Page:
Brock's second argument is that this Court has summarized the opportunity for full and fair litigation of a Fourth Amendment claim by stating that it "guarantees the right to present one's case, but it does not guarantee a correct result." Cabrera, 324 F.3d at 532. Brock claims that he was denied the right to present his case because he has not been able to introduce this new evidence. But, read in context, Cabrera's "right to present one's case" simply refers to the right to have a judge listen to and consider the evidence a party actually presents at trial. It is the right to have a judge who has not closed his mind to the issues, is not bribed or sleepwalking, and is not "in some other obvious way subvert[ing] the hearing." Id. at 531. Cabrera did not consider whether an opportunity for full and fair litigation requires that the evidence necessary to make the party's best claim be available by the time of trial.
Most importantly, neither of these arguments bears upon the central issue in Stone and the one which we must ultimately decide: whether the deterrent benefit of applying the exclusionary rule in a particular situation outweighs the social costs of letting the guilty go free, ex-pending limited judicial resources, and disturbing finality in criminal trials. Stone, 428 U.S. at 489-90, 491 n.31 (citation omitted). The deterrent calculus articulated in Stone is not dependent on when evidence surfaces, as long as the trial was administered in a just manner. Police misconduct will not be materially checked by fear that Fourth Amendment violations that go undiscovered during trial, appeal, and the three-year time period to file a motion for a new hearing, Fed. R. Crim. P. 33(b), will be discovered and used in a § 2255 motion, at least when there is no allegation that the officers prevented the defendant from finding the evidence. See Stone, 428 U.S. at 493. Any "additional incremental deterrent effect" this might have "would be outweighed by the acknowledged costs to other values vital to a rational system of criminal justice." Stone, 428 U.S. at 493-94; see id. at 490 ("[T]he physical evidence sought to be excluded is typically reliable and often the most probative information bearing on the guilt or innocence of the defendant.").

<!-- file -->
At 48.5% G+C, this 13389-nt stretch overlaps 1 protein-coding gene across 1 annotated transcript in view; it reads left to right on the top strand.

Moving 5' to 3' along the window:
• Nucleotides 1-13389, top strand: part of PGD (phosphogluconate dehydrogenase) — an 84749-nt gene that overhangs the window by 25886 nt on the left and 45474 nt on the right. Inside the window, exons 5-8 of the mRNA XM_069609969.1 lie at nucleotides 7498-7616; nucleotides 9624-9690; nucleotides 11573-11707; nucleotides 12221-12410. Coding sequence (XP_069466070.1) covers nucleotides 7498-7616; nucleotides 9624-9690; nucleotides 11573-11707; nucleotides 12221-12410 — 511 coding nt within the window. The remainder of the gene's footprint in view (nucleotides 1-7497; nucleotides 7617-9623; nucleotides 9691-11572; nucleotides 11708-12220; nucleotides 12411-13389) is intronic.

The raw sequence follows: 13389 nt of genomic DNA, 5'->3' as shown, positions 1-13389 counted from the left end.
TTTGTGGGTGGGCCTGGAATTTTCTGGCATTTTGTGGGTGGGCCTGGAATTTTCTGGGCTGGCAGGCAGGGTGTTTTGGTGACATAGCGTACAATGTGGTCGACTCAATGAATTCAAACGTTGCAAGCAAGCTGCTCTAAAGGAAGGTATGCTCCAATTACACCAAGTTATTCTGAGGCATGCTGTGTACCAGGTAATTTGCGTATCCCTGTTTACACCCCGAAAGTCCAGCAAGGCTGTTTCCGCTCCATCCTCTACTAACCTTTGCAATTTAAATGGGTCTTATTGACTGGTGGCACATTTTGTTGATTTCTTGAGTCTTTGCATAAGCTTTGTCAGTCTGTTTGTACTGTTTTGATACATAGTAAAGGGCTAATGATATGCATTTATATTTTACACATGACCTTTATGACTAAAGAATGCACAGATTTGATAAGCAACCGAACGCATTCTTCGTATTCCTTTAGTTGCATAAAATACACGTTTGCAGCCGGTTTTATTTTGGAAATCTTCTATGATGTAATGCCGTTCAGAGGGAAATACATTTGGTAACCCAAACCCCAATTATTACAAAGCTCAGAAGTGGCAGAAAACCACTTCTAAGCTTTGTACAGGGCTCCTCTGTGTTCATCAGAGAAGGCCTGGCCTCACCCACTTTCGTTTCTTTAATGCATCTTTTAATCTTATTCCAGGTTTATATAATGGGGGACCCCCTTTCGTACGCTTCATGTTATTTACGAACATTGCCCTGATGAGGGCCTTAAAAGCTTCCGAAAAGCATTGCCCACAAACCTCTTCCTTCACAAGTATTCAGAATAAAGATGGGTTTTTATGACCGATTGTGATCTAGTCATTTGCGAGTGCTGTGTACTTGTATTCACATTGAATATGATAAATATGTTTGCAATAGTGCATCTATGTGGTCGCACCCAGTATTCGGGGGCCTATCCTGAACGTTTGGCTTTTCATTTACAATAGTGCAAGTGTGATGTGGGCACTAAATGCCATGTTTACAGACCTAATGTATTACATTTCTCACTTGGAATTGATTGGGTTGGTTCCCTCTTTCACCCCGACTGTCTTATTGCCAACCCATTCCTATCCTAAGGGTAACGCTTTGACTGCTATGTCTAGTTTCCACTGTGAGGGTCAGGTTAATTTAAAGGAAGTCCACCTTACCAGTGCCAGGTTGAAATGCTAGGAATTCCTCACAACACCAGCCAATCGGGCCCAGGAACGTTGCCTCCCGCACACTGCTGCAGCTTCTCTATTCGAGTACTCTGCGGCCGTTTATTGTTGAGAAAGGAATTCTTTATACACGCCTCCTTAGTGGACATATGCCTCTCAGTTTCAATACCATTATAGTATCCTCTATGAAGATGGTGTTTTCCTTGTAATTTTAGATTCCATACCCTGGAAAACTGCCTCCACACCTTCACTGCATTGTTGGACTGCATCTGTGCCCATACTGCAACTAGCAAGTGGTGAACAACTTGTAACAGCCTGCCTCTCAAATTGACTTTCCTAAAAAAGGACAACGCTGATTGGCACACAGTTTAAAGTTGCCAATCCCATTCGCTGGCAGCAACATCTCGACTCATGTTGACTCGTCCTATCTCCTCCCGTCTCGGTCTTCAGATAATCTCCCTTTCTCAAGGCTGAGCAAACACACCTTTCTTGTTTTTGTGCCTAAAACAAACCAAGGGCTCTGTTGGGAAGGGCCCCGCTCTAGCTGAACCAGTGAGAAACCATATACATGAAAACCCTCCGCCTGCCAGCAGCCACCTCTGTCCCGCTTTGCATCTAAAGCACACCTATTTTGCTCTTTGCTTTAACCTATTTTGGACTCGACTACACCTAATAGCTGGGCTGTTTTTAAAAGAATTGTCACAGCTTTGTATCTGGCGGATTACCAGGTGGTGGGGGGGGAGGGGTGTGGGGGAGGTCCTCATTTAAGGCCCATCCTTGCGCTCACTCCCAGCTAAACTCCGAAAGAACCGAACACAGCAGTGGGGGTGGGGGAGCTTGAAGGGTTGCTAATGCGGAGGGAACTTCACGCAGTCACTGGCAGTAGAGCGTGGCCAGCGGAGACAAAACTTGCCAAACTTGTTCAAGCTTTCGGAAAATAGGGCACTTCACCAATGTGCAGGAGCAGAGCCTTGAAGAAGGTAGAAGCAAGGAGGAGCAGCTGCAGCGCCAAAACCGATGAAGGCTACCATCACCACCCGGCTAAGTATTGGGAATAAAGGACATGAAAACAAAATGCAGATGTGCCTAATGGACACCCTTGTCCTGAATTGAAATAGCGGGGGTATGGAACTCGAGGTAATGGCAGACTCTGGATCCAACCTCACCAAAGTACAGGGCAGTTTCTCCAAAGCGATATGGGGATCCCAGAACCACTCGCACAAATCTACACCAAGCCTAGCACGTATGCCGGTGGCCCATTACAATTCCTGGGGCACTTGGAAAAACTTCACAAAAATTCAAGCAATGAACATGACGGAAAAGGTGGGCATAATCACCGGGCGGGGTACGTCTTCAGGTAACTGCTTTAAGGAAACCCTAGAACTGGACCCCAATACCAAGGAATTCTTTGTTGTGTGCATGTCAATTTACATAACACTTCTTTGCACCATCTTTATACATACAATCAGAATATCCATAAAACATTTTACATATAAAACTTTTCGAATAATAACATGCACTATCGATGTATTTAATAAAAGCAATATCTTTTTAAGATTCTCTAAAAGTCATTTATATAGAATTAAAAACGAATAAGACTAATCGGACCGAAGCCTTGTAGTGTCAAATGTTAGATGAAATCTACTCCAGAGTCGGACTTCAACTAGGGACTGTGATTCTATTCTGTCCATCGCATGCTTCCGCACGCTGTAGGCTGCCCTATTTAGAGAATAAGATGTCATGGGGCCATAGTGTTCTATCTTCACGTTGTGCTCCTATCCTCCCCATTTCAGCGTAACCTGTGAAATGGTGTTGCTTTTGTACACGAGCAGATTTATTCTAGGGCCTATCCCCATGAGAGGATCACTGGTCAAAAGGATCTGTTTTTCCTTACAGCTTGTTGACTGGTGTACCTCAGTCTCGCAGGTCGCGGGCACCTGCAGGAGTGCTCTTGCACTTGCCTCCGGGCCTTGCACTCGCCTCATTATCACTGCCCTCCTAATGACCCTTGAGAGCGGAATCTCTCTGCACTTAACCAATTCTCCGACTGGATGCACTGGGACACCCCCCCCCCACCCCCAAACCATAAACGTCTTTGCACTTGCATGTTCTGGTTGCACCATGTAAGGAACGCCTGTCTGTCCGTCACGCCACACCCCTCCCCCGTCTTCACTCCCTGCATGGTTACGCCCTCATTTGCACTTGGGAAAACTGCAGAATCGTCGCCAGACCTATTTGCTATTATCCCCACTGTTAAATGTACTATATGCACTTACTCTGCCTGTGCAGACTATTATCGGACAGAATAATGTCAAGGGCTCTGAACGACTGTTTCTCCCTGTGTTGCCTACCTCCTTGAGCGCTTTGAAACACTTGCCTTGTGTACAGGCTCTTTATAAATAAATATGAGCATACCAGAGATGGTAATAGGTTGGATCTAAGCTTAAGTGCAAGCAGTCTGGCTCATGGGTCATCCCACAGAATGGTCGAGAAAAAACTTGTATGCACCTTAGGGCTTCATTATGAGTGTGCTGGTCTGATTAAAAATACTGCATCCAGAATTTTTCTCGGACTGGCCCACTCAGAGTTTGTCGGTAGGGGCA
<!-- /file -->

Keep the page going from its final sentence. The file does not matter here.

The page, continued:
Brock makes no claim that his trial or appeals were not fairly administered or that the government prevented him from locating Godsey. His unfortunate circumstance is that, for whatever reason, he did not locate Godsey until it was too late. Stone prevents Brock from bringing this § 2255 motion solely on the ground that newly dis-covered evidence would have triggered the exclusionary rule if presented earlier.